The world commemorates Holocaust Remembrance Day on Saturday, the anniversary of the liberation of the Nazi extermination camp at Auschwitz in 1945.
The Holocaust Memorial Museum in Washington hosted officials from around the world to remember the genocide.
European Union Ambassador David O & Sullivan said that museums that remember the Holocaust are essential for future generations to learn about the atrocities of the past.
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"The new generation also needs people, stories and places to keep memory alive." To make sure we keep the promise made at the end of the Holocaust: Never again, "said O & # 39; Sullivan.
Museum officials also read a letter from Dr. Muhammad Al-Issa, secretary general of the Muslim World League based in Saudi Arabia, who wrote: "Who in their right mind would accept, sympathize with or even diminish the scope of this brutal crime? "
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First Lady Melania Trump was among those who visited the United States Holocaust Museum on Friday and tweeted that she experienced a "powerful and moving tour". He published a photograph of how he lit a candle on the Prayer Wall.
The UN Security Council announced on Friday that it will visit the US Holocaust Museum. UU On Monday as part of a trip to Washington, where members will have lunch with President Donald Trump.
The White House recognized the International Holocaust Remembrance Day on Friday with a message that said: "We recognize that it is a dark stain in human history and promises never to happen again."
The statement specifically mentioned to the 6 million Jews killed by the Nazis, following criticism last year that he did not mention the Jews in his statement.
"Tomorrow (Saturday) marks the 73rd anniversary of the liberation of Auschwitz-Birkenau, the Nazi concentration camp and death in Poland," the statement said.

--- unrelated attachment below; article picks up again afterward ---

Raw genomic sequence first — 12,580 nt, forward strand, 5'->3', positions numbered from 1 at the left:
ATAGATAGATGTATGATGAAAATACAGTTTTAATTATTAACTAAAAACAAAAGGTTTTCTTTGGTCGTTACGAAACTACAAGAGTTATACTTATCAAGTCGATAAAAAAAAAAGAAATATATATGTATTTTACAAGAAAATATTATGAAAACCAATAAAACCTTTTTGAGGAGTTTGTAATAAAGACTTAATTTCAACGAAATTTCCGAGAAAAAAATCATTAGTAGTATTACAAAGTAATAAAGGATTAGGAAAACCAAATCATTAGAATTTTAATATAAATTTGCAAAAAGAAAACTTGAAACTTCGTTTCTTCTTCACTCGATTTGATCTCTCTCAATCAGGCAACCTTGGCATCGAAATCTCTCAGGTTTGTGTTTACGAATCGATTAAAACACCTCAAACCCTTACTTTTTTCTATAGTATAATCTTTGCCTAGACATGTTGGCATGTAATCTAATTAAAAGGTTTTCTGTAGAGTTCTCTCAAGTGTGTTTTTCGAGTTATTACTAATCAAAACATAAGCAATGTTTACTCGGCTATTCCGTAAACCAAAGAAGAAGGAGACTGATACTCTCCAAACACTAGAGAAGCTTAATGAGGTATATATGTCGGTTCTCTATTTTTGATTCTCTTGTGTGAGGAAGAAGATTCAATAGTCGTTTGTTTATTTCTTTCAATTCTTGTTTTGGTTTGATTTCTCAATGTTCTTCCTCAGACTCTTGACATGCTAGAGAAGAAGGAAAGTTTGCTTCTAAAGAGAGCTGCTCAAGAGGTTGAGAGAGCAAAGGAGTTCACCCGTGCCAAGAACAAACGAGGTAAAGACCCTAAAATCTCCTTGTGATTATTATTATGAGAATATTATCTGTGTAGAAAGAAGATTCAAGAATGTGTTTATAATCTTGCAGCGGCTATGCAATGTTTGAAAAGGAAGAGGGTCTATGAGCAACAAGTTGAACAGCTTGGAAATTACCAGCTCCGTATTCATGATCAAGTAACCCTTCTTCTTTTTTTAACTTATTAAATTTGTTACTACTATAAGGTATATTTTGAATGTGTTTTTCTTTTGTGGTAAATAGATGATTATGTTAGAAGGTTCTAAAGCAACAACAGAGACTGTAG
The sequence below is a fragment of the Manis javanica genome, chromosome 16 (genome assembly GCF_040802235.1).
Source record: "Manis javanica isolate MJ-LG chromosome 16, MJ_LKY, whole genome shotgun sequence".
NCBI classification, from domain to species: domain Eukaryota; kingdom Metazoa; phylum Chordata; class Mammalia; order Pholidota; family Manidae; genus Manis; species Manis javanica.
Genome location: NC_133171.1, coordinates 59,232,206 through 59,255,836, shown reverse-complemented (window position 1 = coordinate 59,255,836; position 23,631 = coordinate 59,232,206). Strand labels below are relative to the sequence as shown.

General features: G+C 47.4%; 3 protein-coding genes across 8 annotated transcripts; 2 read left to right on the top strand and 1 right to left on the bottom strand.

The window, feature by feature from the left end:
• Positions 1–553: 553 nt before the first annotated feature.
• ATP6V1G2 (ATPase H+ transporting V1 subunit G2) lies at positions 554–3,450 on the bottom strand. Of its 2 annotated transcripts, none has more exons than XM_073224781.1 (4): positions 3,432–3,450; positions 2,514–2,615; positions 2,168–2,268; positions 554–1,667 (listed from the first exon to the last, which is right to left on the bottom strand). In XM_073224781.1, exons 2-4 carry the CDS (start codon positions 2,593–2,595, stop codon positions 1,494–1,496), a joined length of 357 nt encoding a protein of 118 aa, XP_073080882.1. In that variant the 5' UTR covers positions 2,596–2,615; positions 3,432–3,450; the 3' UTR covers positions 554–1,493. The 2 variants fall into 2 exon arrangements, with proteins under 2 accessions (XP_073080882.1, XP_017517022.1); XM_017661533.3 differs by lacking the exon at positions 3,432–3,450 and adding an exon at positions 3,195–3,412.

"We take this opportunity to recall the systematic persecution of the Nazis and the brutal murder of 6 million Jewish people." In their death camps and under their inhuman government, the Nazis also enslaved and killed millions of Slavs, Roma, homosexuals, people with disabilities, priests and religious leaders, and others who courageously opposed their brutal regime, "the statement said.
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Last year, the White House defended his omission of the Jews from the declaration with Hope Hicks, now director of communications of the White House, saying that "despite the media reports, we are an incredibly inclusive group, and we take into account all those who suffered."
At the United Nations, the UN Secretary General, Antonio Guterres, said in a statement that "decades after the Second World War, we see the persistence of anti-Semitism and an increase in other forms of prejudice."
He said that the world remembers the 6 million Jews who died in the Holocaust and said: "We all have the responsibility to qui ckly, clearly and decisively resist racism and violence"